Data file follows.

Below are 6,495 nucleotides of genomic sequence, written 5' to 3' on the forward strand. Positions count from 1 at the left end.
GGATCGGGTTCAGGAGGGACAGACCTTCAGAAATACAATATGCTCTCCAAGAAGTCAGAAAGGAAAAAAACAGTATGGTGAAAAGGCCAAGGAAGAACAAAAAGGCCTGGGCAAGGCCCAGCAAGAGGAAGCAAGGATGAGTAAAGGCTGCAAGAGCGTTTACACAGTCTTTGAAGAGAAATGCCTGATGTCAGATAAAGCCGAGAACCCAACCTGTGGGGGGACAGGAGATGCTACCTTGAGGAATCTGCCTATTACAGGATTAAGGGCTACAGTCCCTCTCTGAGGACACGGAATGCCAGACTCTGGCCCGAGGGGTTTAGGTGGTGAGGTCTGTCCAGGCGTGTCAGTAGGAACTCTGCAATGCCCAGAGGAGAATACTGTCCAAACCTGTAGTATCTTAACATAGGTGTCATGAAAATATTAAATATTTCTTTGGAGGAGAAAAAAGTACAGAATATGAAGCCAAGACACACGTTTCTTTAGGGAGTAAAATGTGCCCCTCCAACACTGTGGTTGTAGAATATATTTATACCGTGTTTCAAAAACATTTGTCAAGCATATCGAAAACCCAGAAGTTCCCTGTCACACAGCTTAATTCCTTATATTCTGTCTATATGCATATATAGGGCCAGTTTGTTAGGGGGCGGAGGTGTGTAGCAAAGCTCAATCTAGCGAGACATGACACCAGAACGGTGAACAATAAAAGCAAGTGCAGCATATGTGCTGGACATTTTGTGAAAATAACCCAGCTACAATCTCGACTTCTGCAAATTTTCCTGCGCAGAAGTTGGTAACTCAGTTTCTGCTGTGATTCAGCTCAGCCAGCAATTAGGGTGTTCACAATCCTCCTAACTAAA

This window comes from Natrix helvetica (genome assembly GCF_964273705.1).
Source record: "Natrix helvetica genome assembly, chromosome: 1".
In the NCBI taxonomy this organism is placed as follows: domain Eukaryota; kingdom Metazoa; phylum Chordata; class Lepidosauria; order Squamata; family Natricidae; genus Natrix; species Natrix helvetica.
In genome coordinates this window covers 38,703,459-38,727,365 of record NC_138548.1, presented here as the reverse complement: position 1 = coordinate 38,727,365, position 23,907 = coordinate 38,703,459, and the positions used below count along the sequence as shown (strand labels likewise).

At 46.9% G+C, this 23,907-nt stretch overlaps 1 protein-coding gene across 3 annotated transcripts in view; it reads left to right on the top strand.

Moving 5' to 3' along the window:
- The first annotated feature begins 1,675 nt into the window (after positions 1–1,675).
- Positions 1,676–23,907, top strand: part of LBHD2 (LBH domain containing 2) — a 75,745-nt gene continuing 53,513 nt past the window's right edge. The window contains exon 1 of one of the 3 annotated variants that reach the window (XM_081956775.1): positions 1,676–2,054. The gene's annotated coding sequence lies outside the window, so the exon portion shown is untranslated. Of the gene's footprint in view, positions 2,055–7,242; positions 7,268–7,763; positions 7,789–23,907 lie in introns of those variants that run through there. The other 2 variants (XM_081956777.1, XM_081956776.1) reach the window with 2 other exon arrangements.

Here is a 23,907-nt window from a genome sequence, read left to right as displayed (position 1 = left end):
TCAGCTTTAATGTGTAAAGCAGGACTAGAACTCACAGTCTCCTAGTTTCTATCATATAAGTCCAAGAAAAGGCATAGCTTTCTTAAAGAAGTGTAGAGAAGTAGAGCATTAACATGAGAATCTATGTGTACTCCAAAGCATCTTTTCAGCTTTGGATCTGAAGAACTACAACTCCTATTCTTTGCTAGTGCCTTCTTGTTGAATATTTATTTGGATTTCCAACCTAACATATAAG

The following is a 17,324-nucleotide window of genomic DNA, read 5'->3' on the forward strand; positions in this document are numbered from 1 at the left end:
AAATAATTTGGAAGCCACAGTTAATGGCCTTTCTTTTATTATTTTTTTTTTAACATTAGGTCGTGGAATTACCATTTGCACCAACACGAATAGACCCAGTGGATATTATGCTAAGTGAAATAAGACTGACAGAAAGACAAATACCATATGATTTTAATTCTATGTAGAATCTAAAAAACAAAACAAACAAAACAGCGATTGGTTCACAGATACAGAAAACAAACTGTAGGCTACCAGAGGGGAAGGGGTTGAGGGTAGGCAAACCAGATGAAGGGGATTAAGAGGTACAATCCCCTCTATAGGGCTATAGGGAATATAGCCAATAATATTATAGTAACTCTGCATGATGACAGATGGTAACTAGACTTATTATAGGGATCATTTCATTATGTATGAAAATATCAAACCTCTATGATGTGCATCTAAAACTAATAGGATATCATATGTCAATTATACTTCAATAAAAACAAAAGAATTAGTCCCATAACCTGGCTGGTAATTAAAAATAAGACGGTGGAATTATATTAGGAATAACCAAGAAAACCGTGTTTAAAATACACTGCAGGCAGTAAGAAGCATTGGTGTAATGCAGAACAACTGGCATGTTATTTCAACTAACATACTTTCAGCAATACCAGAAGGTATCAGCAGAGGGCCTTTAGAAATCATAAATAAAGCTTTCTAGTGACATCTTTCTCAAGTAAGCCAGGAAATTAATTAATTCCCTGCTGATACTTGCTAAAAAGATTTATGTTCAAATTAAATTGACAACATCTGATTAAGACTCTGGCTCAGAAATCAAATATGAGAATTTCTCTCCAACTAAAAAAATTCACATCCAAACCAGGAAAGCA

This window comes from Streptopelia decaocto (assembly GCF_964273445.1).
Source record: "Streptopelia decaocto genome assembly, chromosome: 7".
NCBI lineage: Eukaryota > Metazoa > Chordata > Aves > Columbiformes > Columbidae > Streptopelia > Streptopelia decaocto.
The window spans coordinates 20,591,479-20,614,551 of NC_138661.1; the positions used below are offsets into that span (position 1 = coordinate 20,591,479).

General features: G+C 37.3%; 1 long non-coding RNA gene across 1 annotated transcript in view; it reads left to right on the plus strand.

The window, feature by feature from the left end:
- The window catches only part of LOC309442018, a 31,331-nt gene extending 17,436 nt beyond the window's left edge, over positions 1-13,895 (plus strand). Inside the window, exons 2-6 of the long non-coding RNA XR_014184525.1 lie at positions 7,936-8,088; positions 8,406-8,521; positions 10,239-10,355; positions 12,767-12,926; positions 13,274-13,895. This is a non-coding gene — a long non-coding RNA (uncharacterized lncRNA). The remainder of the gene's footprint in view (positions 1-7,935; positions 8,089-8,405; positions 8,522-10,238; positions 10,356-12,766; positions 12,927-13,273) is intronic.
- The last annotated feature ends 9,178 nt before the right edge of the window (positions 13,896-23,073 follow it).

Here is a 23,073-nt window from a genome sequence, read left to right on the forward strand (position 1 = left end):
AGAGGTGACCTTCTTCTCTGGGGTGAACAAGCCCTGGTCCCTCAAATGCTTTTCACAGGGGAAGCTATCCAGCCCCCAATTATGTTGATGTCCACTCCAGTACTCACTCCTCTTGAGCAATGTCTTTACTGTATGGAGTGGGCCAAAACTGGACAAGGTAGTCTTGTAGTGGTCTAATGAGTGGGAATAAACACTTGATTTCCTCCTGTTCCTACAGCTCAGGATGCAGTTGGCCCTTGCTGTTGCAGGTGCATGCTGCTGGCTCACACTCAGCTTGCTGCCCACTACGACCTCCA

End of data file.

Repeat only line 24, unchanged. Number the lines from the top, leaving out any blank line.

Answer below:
AGAGGTGACCTTCTTCTCTGGGGTGAACAAGCCCTGGTCCCTCAAATGCTTTTCACAGGGGAAGCTATCCAGCCCCCAATTATGTTGATGTCCACTCCAGTACTCACTCCTCTTGAGCAATGTCTTTACTGTATGGAGTGGGCCAAAACTGGACAAGGTAGTCTTGTAGTGGTCTAATGAGTGGGAATAAACACTTGATTTCCTCCTGTTCCTACAGCTCAGGATGCAGTTGGCCCTTGCTGTTGCAGGTGCATGCTGCTGGCTCACACTCAGCTTGCTGCCCACTACGACCTCCA